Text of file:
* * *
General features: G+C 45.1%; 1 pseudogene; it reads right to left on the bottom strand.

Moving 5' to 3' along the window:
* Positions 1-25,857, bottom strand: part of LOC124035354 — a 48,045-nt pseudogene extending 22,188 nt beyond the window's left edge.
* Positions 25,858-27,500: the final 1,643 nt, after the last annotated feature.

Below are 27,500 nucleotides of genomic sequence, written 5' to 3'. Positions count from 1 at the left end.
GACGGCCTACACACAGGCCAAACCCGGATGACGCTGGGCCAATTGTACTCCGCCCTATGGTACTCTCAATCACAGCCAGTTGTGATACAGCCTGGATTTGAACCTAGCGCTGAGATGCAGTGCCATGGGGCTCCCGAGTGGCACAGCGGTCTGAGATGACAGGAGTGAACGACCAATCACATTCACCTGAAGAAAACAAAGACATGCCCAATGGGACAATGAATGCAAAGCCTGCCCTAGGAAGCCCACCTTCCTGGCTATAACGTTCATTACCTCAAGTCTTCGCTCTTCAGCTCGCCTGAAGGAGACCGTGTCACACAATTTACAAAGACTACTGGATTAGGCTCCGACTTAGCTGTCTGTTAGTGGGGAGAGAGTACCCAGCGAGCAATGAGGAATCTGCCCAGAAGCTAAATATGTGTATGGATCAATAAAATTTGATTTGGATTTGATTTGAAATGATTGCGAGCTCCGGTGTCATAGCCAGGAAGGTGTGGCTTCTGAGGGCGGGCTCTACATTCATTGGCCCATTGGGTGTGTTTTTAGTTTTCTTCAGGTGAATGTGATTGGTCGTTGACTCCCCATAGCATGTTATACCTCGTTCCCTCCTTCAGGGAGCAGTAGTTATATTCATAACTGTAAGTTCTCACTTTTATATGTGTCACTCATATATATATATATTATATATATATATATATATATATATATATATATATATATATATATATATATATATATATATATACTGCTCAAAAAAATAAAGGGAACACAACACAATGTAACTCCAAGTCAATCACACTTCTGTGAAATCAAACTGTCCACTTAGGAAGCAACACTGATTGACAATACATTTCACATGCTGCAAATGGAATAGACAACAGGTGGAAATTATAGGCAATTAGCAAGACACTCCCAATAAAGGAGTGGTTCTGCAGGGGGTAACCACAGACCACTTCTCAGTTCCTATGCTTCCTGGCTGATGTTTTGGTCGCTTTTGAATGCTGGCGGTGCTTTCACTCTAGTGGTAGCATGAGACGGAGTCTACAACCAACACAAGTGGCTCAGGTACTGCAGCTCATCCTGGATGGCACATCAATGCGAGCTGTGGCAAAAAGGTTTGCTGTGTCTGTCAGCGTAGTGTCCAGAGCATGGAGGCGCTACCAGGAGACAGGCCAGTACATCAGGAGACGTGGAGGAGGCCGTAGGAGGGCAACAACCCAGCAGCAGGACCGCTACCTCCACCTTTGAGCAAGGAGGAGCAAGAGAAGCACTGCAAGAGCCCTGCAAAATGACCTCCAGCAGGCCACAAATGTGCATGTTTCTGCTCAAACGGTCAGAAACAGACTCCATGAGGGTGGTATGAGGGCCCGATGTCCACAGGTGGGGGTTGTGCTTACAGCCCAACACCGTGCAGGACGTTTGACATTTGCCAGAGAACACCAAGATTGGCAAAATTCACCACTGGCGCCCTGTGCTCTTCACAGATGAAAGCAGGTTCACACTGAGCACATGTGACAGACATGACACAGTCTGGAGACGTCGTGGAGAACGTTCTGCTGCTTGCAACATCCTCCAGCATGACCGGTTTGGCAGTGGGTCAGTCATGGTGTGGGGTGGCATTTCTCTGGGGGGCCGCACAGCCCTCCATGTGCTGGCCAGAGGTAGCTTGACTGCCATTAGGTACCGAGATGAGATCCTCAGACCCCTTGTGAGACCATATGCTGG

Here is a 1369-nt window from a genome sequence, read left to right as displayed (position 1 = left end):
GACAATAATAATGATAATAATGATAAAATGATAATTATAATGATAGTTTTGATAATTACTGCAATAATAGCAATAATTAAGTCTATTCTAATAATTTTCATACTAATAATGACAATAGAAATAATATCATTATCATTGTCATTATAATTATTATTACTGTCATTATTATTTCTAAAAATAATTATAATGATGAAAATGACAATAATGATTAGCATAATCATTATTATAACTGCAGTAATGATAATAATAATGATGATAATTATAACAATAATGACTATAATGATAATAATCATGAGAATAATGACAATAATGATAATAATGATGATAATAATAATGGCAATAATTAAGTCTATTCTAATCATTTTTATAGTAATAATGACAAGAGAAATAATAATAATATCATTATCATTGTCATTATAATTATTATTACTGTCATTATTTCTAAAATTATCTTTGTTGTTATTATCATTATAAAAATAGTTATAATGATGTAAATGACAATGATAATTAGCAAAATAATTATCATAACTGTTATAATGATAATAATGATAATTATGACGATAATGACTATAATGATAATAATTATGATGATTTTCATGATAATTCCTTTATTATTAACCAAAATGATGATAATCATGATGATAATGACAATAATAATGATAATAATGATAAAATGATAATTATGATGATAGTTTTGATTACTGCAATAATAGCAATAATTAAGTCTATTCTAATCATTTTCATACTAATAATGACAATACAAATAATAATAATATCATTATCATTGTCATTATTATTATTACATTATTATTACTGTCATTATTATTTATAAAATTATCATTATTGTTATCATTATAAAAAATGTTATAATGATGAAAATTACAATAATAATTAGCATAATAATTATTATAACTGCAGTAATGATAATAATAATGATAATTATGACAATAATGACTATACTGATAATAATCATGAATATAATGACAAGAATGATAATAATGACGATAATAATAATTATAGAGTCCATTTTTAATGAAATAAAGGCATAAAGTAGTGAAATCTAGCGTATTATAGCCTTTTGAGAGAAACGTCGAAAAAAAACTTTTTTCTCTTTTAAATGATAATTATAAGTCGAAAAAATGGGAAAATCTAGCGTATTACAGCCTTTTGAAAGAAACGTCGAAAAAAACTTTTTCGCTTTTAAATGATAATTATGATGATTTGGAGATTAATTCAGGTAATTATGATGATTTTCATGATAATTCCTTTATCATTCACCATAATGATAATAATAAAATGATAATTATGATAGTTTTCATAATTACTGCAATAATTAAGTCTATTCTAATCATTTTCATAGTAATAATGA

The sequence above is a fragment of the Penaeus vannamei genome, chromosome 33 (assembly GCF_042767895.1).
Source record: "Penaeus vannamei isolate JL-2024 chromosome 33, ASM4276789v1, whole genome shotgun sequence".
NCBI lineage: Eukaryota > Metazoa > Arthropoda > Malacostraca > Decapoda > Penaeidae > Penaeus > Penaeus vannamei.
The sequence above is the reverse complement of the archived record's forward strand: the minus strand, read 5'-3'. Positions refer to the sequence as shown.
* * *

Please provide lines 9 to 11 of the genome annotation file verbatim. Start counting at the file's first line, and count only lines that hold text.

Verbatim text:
The sequence above is a fragment of the Penaeus vannamei genome, chromosome 33 (assembly GCF_042767895.1).
Source record: "Penaeus vannamei isolate JL-2024 chromosome 33, ASM4276789v1, whole genome shotgun sequence".
NCBI lineage: Eukaryota > Metazoa > Arthropoda > Malacostraca > Decapoda > Penaeidae > Penaeus > Penaeus vannamei.